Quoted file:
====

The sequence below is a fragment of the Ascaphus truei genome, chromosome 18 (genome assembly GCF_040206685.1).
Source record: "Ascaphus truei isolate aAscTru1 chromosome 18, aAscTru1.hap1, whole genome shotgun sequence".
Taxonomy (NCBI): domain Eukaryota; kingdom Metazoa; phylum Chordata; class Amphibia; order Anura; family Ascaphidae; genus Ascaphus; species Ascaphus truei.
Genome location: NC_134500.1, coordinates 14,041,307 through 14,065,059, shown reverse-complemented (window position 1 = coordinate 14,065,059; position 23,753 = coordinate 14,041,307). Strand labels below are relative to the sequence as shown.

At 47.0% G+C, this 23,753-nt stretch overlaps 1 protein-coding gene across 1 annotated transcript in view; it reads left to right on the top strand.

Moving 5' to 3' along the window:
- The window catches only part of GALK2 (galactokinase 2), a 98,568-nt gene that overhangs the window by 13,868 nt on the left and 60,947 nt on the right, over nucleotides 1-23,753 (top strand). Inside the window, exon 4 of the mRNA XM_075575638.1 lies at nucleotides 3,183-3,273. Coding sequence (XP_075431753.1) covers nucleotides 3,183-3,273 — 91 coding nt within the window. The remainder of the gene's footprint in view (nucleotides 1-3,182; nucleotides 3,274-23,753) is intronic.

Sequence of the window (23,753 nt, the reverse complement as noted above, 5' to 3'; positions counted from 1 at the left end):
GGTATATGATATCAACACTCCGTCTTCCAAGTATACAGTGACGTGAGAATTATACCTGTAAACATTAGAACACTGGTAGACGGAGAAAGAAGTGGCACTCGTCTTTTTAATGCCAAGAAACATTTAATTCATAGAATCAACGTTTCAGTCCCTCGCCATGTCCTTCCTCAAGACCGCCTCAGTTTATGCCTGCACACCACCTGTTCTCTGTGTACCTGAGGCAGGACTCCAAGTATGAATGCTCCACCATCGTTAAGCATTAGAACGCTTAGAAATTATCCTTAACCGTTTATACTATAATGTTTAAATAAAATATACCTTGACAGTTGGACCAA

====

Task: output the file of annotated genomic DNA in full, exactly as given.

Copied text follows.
The sequence below is a fragment of the Ascaphus truei genome, chromosome 18 (genome assembly GCF_040206685.1).
Source record: "Ascaphus truei isolate aAscTru1 chromosome 18, aAscTru1.hap1, whole genome shotgun sequence".
Taxonomy (NCBI): domain Eukaryota; kingdom Metazoa; phylum Chordata; class Amphibia; order Anura; family Ascaphidae; genus Ascaphus; species Ascaphus truei.
Genome location: NC_134500.1, coordinates 14,041,307 through 14,065,059, shown reverse-complemented (window position 1 = coordinate 14,065,059; position 23,753 = coordinate 14,041,307). Strand labels below are relative to the sequence as shown.

At 47.0% G+C, this 23,753-nt stretch overlaps 1 protein-coding gene across 1 annotated transcript in view; it reads left to right on the top strand.

Moving 5' to 3' along the window:
- The window catches only part of GALK2 (galactokinase 2), a 98,568-nt gene that overhangs the window by 13,868 nt on the left and 60,947 nt on the right, over nucleotides 1-23,753 (top strand). Inside the window, exon 4 of the mRNA XM_075575638.1 lies at nucleotides 3,183-3,273. Coding sequence (XP_075431753.1) covers nucleotides 3,183-3,273 — 91 coding nt within the window. The remainder of the gene's footprint in view (nucleotides 1-3,182; nucleotides 3,274-23,753) is intronic.

Sequence of the window (23,753 nt, the reverse complement as noted above, 5' to 3'; positions counted from 1 at the left end):
GGTATATGATATCAACACTCCGTCTTCCAAGTATACAGTGACGTGAGAATTATACCTGTAAACATTAGAACACTGGTAGACGGAGAAAGAAGTGGCACTCGTCTTTTTAATGCCAAGAAACATTTAATTCATAGAATCAACGTTTCAGTCCCTCGCCATGTCCTTCCTCAAGACCGCCTCAGTTTATGCCTGCACACCACCTGTTCTCTGTGTACCTGAGGCAGGACTCCAAGTATGAATGCTCCACCATCGTTAAGCATTAGAACGCTTAGAAATTATCCTTAACCGTTTATACTATAATGTTTAAATAAAATATACCTTGACAGTTGGACCAA